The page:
Catholic Charities, Mother Theresa Shelter seek dedicated volunteers
Celia Mendez considers her work as a program manager for Catholic Charities of Corpus Christi Inc. a calling.
“It’s a ministry to us — not a job,” said Mendez, who is in charge of the organization’s Ministry and Life Enrichment for Persons with Disabilities Department. The department teaches spiritual, educational, and social skills to people with intellectual and developmental disabilities as well as the blind, visually impaired, deaf, and the hard of hearing and their families.
Catholic Charities and the Mother Theresa Shelter provide a variety of services, including disability development programs and helping immigrants apply for green cards. In 2017, Catholic Charities served 120,336 people. The Mother Teresa Shelter served 81,703 individuals.
Some of the organized activities offered by the Disabilities Department include Monday meetings for a group of deaf women who come to sew and socialize.
“It’s their opportunity to be understood,” Mendez said. “Their communication is very limited. They like to talk.”
A support group for the blind meets on Tuesdays, while Wednesdays are fun days with Zumba and educational programs, including sign language. On Thursdays, a special-needs volunteer group comes in from the Mary Grett Transition Center in the Corpus Christi Independent School District to assemble food bags for the Catholic Charities pantry.
“They’ve started cleaning and sweeping and helping with recycling, too,” Mendez said. “We really appreciate it and depend on them.”
The Mother Teresa Shelter is a separate organization but is operated by Catholic Charities of Corpus Christi. Together, both organizations offer services to help to the homeless, emergency aid for utility services and rent, family and individual counseling, HUD-approved housing counseling, and more.
The private, nonprofit social service agency serves the counties of Aransas, Bee, Brooks, Duval, Jim Wells, Kenedy, Kleberg, Live Oak, McMullen, Nueces, Refugio, and San Patricio and provides help for anyone in need, no matter their religious background.
“We’re a Catholic organization, but you don’t have to be Catholic to be served,” Executive Director Kevin Branson said. “We serve all based on need, and anyone can apply.”
Branson joined the organization in July after serving in two positions for the Diocese of Marquette in Michigan and also in the Diocese of Venice in Florida. His professional background includes service as a U.S. naval warfare officer and working as a practicing attorney.
Other programs include Emergency Aid and the Immigration & Refugee Services Department, which offers low-cost legal services such as green card (legal permanent residency) and DACA (Deferred Action for Childhood Arrivals) renewal. Staff also assists clients applying for a Family Based Immigration Petition for a parent or a spouse and for American citizenship.
“Every Thursday, we offer a walk-in consultation for new clients to see if we can help them,” said Kimberley Hall Seger, attorney and director for Immigration Services at Catholic Charities. “There is a $25 fee for the walk-in consultations, which begin at 9 a.m. Signups begin at 7:30 a.m., and we see the first 15 people.”
Clients can also get help with applications for T visas and U visas, which help victims of human trafficking and violent crimes, respectively. They do not prepare asylum cases or help with employment visas. Those cases are referred to another agency.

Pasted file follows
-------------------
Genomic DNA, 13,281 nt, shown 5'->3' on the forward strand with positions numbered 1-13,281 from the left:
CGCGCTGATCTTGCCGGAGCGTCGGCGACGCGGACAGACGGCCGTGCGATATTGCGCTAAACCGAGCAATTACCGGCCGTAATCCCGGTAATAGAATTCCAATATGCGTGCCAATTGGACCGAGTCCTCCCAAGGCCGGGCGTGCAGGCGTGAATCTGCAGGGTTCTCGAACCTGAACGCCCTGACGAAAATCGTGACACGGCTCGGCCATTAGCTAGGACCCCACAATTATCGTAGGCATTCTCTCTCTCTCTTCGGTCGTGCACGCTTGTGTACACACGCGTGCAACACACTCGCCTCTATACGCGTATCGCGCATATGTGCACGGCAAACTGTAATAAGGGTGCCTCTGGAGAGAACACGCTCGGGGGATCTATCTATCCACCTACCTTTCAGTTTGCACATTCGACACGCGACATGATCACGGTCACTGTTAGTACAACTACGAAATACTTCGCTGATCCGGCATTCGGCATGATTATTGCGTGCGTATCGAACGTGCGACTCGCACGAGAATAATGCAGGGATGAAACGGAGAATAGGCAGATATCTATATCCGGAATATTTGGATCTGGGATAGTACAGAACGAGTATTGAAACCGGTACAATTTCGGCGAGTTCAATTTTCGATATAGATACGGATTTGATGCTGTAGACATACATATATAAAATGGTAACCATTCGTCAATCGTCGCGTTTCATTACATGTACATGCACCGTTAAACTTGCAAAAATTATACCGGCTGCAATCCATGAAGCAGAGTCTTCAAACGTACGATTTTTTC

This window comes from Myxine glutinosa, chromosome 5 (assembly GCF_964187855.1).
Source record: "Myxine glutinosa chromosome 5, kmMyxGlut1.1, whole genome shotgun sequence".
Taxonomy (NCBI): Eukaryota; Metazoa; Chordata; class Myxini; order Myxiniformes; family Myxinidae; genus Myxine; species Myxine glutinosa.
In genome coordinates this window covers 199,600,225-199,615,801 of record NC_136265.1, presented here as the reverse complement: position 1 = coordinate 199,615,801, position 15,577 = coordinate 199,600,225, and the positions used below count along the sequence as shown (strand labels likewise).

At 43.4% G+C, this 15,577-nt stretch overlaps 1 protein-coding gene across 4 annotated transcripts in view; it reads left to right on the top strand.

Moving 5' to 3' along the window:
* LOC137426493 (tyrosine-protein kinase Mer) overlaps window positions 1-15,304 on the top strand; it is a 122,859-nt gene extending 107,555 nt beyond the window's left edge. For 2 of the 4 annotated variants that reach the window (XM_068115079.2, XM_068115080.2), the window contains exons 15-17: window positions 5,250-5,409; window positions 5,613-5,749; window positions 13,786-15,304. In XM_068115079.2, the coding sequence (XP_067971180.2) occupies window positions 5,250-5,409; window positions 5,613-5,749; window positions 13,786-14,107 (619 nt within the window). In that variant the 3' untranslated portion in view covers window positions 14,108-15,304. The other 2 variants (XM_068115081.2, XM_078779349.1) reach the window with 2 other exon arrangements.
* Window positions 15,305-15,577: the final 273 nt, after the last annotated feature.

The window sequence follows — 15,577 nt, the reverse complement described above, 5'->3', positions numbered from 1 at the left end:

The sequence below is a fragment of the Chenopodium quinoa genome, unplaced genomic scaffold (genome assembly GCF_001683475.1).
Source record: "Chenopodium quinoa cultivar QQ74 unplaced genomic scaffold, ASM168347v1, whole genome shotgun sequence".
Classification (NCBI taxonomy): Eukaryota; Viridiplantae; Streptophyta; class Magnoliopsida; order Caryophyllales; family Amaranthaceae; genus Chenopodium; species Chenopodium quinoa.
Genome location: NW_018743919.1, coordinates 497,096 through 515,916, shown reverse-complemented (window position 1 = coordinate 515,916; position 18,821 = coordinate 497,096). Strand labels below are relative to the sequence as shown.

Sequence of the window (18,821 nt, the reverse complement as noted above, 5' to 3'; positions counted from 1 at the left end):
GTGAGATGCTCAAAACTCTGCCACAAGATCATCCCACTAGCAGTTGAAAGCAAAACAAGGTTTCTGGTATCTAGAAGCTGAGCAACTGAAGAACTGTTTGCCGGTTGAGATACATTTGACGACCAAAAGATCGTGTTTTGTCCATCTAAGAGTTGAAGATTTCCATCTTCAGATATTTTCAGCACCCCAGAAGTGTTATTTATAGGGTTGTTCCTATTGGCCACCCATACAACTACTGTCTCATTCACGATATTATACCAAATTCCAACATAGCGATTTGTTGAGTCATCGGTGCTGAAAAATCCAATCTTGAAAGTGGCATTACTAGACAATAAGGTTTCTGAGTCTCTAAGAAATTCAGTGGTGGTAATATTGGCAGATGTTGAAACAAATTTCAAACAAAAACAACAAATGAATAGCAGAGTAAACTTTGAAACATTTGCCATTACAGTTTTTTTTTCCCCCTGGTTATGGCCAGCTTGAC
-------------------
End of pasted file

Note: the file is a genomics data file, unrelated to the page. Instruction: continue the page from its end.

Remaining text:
“We are brutally honest with people, and we go over all options,” Seger said. “If we can’t help them, we refer them out.”
The small staff of three people opens about 200 cases each year.
Another Catholic Charities of Corpus Christi program helps parents of young children through a special, state-funded, school readiness program called Parents as Teachers. Participation in the program is voluntary, said Angie Garcia, director of Texas Home Visiting Program/Parents as Teachers. “It’s all about how to build a nurturing, child-centered relationship.”
The program is free and open to parents of children from prenatal to 5 years of age. Professional parent-educators go into homes to talk to parents about how to keep their homes safe for children and how to help a child develop fine-motor skills. Parents learn to make up songs, stories, and how to promote early literacy. Parent-educators give every family a new book to read each month with their children.
“We screen them and about their children’s developmental milestones,” Garcia said. “If they aren’t reaching those, we refer them to a pediatrician.”
Parent-educators are trained to do vision and hearing screenings.
The department has four full-time home visitors and provided services to 96 families and a total of 125 children in 2017. The home visitors also made a total of 837 personal home visits in 2017.
HOW TO VOLUNTEER
The first step to becoming a volunteer is to fill out the online form on the Catholic Charities website.
“We look at their skill set, do a criminal background check, and all volunteers take a class,” said Communications and Marketing Director Shannette Hoelscher.
To volunteer at Mother Theresa Shelter, visit motherteresashelter.org/volunteer-form to complete the online application.
“We couldn’t do it without the help of our volunteers,” Mendez said.
Catholic Charities of Corpus Christi Inc. is located at 615 Oliver Ct. in Corpus Christi. For more information, call (361) 884-0651 or visit catholiccharities-cc.org. Mother Teresa Shelter Inc. is located at 513 Sam Rankin Ave. in Corpus Christi. Call (361) 883-7372 or visit motherteresashelter.org.
Find more articles like this in Volunteer Guide